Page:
I thought I’d write about the guys in Tacoma, as I’ve seen these guys (many of them, in Tacoma and in Everett) and have followed their careers closely. Interesting things are afoot, and I’m sure the next edition of Dave’s Future Forty will be cause for some great discussion.
Michael Garciaparra’s hitting decently after being promoted to the PCL so Ismael Castro could get playing time at AA. Right now he’s hitting .306/.432/.361. The lack of power’s strange, and the plate discipline’s a step up from anything we’ve seen from him before. He’s only been up a while, but I’m watching his starts, because his progression through the system’s been quite interesting. At 23, there’s room for growth yet. I really soured on him over his defense and his erratic lines, but I’d love to see Garciaparra be what the M’s hoped for when they reached to draft him.
Asdrubal Cabrera’s similarly intriguing. He’s hitting .266/.380/.394 and playing good defense at short. Without hitting for a higher average and a little more power, he’s not a good candidate for advancement. But he’s 20! 20! I’m a big fan.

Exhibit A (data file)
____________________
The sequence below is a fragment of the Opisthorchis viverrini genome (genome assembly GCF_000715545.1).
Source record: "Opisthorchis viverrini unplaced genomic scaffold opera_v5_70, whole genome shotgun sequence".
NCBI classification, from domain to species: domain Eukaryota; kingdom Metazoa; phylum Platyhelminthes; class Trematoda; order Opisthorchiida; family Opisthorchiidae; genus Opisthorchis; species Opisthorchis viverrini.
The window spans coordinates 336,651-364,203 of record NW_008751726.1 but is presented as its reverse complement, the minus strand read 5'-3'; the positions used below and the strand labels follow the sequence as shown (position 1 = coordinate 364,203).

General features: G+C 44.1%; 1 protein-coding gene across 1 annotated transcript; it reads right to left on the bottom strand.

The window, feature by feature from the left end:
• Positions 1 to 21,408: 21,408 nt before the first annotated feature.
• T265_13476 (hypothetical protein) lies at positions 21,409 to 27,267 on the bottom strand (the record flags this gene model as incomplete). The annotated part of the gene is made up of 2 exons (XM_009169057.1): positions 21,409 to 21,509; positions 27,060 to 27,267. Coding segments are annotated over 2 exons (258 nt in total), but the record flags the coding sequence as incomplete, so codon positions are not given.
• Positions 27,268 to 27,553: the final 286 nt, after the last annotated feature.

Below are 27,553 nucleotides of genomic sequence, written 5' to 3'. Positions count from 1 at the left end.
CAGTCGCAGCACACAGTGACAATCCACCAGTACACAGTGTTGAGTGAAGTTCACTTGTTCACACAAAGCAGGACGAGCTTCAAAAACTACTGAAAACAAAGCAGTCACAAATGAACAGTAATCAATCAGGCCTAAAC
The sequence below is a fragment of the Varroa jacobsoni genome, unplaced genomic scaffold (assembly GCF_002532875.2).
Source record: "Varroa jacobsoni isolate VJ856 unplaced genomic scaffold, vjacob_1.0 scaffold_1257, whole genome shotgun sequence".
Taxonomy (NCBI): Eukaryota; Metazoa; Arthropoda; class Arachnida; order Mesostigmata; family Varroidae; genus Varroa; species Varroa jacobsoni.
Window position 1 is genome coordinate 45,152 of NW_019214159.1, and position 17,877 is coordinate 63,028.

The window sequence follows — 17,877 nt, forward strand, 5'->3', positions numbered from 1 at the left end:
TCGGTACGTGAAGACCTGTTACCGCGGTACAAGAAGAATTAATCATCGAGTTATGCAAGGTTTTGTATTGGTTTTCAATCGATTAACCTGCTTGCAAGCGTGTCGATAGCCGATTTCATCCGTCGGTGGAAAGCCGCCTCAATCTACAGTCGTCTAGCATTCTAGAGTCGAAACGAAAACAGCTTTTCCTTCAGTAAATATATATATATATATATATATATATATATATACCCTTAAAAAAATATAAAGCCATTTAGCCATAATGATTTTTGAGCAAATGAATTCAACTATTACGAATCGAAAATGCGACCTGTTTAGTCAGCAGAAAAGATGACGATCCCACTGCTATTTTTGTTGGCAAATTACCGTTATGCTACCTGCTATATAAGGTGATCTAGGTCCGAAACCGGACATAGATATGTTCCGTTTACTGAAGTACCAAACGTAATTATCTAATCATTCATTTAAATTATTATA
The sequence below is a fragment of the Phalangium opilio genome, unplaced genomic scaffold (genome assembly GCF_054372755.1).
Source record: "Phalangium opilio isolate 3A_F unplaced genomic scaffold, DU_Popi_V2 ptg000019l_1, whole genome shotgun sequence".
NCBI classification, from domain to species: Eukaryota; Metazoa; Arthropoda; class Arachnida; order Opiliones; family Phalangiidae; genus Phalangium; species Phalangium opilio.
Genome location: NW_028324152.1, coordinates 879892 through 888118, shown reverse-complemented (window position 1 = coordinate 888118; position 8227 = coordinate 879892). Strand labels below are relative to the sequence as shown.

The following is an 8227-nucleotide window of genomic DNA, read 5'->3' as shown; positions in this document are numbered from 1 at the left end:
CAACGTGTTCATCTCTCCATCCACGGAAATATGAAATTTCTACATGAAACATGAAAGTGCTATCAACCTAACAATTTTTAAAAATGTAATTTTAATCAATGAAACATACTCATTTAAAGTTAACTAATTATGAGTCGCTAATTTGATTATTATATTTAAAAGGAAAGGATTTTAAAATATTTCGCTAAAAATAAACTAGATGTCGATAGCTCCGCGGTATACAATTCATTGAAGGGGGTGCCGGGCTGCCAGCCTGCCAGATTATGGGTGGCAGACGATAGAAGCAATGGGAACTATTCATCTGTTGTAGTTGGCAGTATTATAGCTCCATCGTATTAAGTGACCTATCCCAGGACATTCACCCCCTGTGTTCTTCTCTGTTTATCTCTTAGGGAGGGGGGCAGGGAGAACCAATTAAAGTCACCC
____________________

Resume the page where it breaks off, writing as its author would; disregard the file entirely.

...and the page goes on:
Adam Jones is only a year older, converted to center field this fall, and looks great, if sometimes raw, in the outfield. He’s still putting a charge into the ball, but rarely: a .233 average with excellent power doesn’t make him ready to replace the Reed/Bloomquist platoon. But he’s 21!
Then there’s Doyle. After scorching the ball on his return, he’s cooled dramatically: .244/.392/.293 is a weird line. He’s still got crazy pitch recognition skills, even if he hasn’t hit for power yet or contact lately. He’ll come around. Whether he comes around fast enough to prevent Carl Everett, your 2007 DH, well… cross your fingers.
What else? Choo’s hitting okay, but he’s looking more and more like a tweener – at 24, we haven’t seen enough from the bat to pass him off at a corner spot, and his defense in center’s not good enough to put him out there regularly either. As a 4th OFer with some basestealing ability, he could help the team, and there’s still the chance he’ll make a leap forward.
Hunter Brown, at .267/.338/.458, continues Tacoma’s proud tradition of having their third basemen outproduce Seattle’s (seriously, how much of a difficulty adjustment do you have to apply to get that down to Beltre’s .221/.285/.295?)(also, how sad is that).
The most interesting thing on the pitching side is the ascension of Cruceta. He’s had a couple of stellar starts lately, and his season line now stands at 2-3, 4.22 ERA, 42 2/3 IP, 1 HR (!), 26 BB, 57 K.
As Appier has fallen out of serious consideration for promotion, Cruceta’s stock has risen. If the team looks to revamp Seattle’s pitching soon, he’s the most likely to get the tap.